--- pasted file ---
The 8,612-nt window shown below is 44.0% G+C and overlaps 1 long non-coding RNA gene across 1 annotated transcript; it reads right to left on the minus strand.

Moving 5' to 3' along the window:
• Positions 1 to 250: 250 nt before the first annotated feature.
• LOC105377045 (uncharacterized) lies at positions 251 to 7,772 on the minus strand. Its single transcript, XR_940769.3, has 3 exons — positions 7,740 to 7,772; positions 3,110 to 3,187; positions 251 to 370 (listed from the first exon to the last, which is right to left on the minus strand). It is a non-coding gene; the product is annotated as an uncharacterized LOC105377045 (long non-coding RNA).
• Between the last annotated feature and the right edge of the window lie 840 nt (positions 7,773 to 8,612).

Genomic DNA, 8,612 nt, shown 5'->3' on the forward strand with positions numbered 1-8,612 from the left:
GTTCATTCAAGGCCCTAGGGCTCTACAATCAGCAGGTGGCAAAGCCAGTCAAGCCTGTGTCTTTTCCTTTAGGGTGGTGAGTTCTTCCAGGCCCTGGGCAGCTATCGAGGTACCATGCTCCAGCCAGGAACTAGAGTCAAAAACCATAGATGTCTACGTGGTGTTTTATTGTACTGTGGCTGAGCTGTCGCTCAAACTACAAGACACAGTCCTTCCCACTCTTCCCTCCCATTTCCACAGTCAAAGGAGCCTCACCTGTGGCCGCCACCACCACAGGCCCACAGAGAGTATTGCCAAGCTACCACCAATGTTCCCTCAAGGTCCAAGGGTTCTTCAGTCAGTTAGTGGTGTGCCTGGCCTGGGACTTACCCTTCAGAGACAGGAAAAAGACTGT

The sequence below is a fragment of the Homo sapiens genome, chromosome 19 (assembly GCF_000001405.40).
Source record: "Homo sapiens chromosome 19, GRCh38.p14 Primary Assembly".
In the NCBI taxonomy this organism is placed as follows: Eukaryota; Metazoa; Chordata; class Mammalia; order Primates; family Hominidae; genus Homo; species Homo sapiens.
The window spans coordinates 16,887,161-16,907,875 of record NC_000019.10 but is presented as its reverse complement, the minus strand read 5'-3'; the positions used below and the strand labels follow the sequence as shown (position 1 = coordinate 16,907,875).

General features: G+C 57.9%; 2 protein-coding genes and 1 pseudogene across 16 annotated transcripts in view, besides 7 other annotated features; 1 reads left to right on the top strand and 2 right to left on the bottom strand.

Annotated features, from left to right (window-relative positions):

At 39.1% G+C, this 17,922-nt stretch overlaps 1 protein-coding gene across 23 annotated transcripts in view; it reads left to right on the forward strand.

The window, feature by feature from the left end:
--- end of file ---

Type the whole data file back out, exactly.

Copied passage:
The 8,612-nt window shown below is 44.0% G+C and overlaps 1 long non-coding RNA gene across 1 annotated transcript; it reads right to left on the minus strand.

Moving 5' to 3' along the window:
• Positions 1 to 250: 250 nt before the first annotated feature.
• LOC105377045 (uncharacterized) lies at positions 251 to 7,772 on the minus strand. Its single transcript, XR_940769.3, has 3 exons — positions 7,740 to 7,772; positions 3,110 to 3,187; positions 251 to 370 (listed from the first exon to the last, which is right to left on the minus strand). It is a non-coding gene; the product is annotated as an uncharacterized LOC105377045 (long non-coding RNA).
• Between the last annotated feature and the right edge of the window lie 840 nt (positions 7,773 to 8,612).

Genomic DNA, 8,612 nt, shown 5'->3' on the forward strand with positions numbered 1-8,612 from the left:
GTTCATTCAAGGCCCTAGGGCTCTACAATCAGCAGGTGGCAAAGCCAGTCAAGCCTGTGTCTTTTCCTTTAGGGTGGTGAGTTCTTCCAGGCCCTGGGCAGCTATCGAGGTACCATGCTCCAGCCAGGAACTAGAGTCAAAAACCATAGATGTCTACGTGGTGTTTTATTGTACTGTGGCTGAGCTGTCGCTCAAACTACAAGACACAGTCCTTCCCACTCTTCCCTCCCATTTCCACAGTCAAAGGAGCCTCACCTGTGGCCGCCACCACCACAGGCCCACAGAGAGTATTGCCAAGCTACCACCAATGTTCCCTCAAGGTCCAAGGGTTCTTCAGTCAGTTAGTGGTGTGCCTGGCCTGGGACTTACCCTTCAGAGACAGGAAAAAGACTGT

The sequence below is a fragment of the Homo sapiens genome, chromosome 19 (assembly GCF_000001405.40).
Source record: "Homo sapiens chromosome 19, GRCh38.p14 Primary Assembly".
In the NCBI taxonomy this organism is placed as follows: Eukaryota; Metazoa; Chordata; class Mammalia; order Primates; family Hominidae; genus Homo; species Homo sapiens.
The window spans coordinates 16,887,161-16,907,875 of record NC_000019.10 but is presented as its reverse complement, the minus strand read 5'-3'; the positions used below and the strand labels follow the sequence as shown (position 1 = coordinate 16,907,875).

General features: G+C 57.9%; 2 protein-coding genes and 1 pseudogene across 16 annotated transcripts in view, besides 7 other annotated features; 1 reads left to right on the top strand and 2 right to left on the bottom strand.

Annotated features, from left to right (window-relative positions):

At 39.1% G+C, this 17,922-nt stretch overlaps 1 protein-coding gene across 23 annotated transcripts in view; it reads left to right on the forward strand.

The window, feature by feature from the left end: